On a personal level, the question is straight forward, productivity will increase. However, on a national level, there are many confounding factors that must be controlled before a definitive answer could emerge.

If I must add, it is thoughts like this that will end up re-defining and re-shapening our society, and deserve more than casual remarks.

You started a good conversation Jeremy, and your hypothesis is worthy of further examination using sound social-science methodologies. An interesting topic for PhD dissertation, I must say.

Baba Alaye,  10:03 am  

I don't claim to be an egg head but
What do women really want?...

Anonymous,  3:13 pm  

patriarchy definitely under-develops a nation. Countries where women have no or few rights are definitly worse of for it and in awlful shape. These countries are suppressing the talents of half their population.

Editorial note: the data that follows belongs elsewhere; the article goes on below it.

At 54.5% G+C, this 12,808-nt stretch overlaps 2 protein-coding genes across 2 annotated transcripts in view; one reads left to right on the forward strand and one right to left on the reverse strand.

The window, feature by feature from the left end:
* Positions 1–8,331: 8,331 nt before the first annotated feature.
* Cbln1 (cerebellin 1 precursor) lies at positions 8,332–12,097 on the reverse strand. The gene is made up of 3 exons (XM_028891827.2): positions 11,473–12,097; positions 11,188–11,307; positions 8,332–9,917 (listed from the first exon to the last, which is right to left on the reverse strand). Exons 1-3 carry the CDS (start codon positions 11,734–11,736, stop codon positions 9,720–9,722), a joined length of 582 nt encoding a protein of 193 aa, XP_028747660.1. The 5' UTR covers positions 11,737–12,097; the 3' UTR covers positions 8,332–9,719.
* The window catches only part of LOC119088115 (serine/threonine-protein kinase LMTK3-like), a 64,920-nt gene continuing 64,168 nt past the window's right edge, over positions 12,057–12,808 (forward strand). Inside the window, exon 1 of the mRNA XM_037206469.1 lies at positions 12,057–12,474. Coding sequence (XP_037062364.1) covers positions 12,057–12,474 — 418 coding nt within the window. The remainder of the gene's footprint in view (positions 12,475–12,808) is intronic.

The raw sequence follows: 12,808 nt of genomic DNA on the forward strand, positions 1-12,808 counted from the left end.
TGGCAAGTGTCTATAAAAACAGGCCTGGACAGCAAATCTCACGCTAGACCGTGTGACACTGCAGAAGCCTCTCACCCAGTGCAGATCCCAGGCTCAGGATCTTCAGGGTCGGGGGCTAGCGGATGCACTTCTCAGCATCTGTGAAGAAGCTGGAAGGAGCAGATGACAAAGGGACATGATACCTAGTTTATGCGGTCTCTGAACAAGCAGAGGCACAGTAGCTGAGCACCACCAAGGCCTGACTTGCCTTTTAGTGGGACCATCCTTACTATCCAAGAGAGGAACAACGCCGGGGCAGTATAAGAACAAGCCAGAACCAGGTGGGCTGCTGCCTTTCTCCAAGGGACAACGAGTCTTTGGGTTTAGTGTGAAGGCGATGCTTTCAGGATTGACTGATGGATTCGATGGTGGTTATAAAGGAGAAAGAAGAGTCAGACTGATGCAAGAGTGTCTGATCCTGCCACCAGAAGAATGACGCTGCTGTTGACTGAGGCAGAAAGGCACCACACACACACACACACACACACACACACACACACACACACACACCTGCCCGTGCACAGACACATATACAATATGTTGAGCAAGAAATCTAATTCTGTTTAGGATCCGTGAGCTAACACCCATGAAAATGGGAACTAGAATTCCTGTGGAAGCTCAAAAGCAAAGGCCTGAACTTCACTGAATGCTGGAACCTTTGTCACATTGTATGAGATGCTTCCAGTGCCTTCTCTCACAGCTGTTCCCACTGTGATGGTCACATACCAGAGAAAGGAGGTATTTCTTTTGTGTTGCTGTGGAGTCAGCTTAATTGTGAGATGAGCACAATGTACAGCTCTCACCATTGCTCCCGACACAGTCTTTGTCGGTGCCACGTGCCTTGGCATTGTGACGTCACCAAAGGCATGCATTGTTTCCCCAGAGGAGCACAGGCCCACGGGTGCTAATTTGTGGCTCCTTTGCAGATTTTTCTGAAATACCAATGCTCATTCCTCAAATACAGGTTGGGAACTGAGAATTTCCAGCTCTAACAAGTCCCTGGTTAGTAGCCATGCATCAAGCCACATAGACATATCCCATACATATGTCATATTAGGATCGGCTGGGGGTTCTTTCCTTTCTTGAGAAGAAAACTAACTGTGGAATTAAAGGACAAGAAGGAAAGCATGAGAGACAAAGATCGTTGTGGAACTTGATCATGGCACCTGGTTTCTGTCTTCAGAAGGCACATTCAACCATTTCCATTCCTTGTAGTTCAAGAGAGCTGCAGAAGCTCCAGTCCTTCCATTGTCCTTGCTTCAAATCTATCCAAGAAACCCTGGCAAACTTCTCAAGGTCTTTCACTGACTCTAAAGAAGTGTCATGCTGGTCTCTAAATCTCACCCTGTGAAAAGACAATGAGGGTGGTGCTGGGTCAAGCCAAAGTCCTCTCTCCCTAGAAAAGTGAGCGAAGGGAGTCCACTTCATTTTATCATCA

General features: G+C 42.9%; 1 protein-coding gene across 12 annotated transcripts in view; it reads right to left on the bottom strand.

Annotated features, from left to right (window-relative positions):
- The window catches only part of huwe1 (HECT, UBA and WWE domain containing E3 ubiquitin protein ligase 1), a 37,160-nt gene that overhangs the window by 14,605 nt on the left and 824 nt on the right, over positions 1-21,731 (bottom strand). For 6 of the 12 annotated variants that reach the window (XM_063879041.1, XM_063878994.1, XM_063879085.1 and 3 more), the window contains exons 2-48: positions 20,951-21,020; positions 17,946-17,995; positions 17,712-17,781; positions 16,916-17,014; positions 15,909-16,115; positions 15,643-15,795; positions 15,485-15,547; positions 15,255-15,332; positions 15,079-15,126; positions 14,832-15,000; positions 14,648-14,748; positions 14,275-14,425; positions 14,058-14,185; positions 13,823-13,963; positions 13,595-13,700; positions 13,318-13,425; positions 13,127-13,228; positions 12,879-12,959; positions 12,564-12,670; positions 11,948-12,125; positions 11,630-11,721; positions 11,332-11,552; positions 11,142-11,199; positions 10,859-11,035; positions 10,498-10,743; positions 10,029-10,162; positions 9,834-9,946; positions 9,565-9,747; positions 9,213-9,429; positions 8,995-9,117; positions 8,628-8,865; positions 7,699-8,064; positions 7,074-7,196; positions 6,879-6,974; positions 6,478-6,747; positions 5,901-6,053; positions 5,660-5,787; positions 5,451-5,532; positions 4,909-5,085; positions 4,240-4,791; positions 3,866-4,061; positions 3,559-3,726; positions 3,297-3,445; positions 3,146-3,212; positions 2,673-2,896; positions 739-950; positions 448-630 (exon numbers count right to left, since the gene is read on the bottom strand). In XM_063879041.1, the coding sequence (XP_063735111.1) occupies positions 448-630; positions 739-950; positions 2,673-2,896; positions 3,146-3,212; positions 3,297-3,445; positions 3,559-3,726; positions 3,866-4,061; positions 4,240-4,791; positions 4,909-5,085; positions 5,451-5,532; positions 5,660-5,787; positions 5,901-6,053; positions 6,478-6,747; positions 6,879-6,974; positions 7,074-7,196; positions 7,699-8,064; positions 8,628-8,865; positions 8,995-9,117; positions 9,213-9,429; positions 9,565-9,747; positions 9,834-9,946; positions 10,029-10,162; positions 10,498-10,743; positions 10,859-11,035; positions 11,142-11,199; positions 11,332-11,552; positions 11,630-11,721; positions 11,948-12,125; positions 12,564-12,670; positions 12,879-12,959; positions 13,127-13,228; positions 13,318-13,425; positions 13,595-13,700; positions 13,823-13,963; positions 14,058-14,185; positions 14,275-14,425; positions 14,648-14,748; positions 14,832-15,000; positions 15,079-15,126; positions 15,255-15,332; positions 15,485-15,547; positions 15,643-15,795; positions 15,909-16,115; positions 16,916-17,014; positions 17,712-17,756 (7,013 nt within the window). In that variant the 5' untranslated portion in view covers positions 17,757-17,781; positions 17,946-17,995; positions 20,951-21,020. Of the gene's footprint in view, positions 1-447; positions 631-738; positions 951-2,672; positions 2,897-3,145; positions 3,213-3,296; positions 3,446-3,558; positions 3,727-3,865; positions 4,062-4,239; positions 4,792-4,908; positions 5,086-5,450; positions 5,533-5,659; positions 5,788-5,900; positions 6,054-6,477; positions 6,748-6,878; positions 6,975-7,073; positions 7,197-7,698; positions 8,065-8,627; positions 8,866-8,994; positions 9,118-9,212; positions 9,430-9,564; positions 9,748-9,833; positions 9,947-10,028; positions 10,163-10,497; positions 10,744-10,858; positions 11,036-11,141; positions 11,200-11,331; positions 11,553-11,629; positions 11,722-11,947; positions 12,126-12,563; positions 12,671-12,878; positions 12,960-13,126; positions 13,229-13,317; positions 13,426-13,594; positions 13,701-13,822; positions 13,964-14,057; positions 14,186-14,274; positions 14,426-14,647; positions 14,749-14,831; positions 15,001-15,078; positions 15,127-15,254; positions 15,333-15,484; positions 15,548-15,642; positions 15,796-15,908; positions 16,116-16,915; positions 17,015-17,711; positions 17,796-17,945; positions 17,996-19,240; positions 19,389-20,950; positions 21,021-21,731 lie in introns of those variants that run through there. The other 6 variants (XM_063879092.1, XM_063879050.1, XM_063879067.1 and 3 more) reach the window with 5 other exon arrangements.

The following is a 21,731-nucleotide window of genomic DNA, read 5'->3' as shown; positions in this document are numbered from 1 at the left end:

Anonymous,  12:15 am  

'daf' deserves a slap just for those inverted commas around wife.

Wale,  10:43 am  

Jeremy, you asked "The question is: can patriarchal societies truly develop without questioning their own hierarchies of value? I doubt it."

DO you know much about japan? that country is one of the most patriarchial in the world. Would you then consider Japan a developed country?

Ngozi,  8:51 pm  

bravo jeremy.

every time i speak my mind in front of nigerian men, you should see the look on their faces.

they are always trying to push women down, literally and emotionally and physically.

is it any wonder that prostitution is so RAMPANT in nigeria amongst nigerian women? on all levels. not just street prostitution.

and that we have filled the markets abroad selling sex to white men. i am ashamed of what nigerian women are doing in europe. and ashamed of the patriarchal society that put them there.

our country will not allow women to be more than their bodies and to use their minds!!!